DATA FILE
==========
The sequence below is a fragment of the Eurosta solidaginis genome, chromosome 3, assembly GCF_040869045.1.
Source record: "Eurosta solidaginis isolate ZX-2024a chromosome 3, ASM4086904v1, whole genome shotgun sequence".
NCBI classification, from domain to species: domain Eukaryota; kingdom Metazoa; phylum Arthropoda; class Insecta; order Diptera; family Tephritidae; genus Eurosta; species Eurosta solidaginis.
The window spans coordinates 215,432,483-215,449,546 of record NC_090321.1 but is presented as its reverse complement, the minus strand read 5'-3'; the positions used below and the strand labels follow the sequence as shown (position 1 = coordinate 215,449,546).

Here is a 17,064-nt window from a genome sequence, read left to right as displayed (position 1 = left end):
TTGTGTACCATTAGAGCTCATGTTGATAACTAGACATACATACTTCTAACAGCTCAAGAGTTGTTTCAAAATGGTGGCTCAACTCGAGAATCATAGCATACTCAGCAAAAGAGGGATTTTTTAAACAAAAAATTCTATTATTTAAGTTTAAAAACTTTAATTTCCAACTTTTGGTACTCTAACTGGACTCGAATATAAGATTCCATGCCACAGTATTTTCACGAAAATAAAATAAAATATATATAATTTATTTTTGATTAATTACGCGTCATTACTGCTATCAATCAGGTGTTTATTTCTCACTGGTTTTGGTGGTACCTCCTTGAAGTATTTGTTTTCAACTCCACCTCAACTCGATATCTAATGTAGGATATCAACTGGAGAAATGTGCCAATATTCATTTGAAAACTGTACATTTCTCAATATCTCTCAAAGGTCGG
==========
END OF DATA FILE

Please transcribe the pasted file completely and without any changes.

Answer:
The sequence below is a fragment of the Eurosta solidaginis genome, chromosome 3, assembly GCF_040869045.1.
Source record: "Eurosta solidaginis isolate ZX-2024a chromosome 3, ASM4086904v1, whole genome shotgun sequence".
NCBI classification, from domain to species: domain Eukaryota; kingdom Metazoa; phylum Arthropoda; class Insecta; order Diptera; family Tephritidae; genus Eurosta; species Eurosta solidaginis.
The window spans coordinates 215,432,483-215,449,546 of record NC_090321.1 but is presented as its reverse complement, the minus strand read 5'-3'; the positions used below and the strand labels follow the sequence as shown (position 1 = coordinate 215,449,546).

Here is a 17,064-nt window from a genome sequence, read left to right as displayed (position 1 = left end):
TTGTGTACCATTAGAGCTCATGTTGATAACTAGACATACATACTTCTAACAGCTCAAGAGTTGTTTCAAAATGGTGGCTCAACTCGAGAATCATAGCATACTCAGCAAAAGAGGGATTTTTTAAACAAAAAATTCTATTATTTAAGTTTAAAAACTTTAATTTCCAACTTTTGGTACTCTAACTGGACTCGAATATAAGATTCCATGCCACAGTATTTTCACGAAAATAAAATAAAATATATATAATTTATTTTTGATTAATTACGCGTCATTACTGCTATCAATCAGGTGTTTATTTCTCACTGGTTTTGGTGGTACCTCCTTGAAGTATTTGTTTTCAACTCCACCTCAACTCGATATCTAATGTAGGATATCAACTGGAGAAATGTGCCAATATTCATTTGAAAACTGTACATTTCTCAATATCTCTCAAAGGTCGG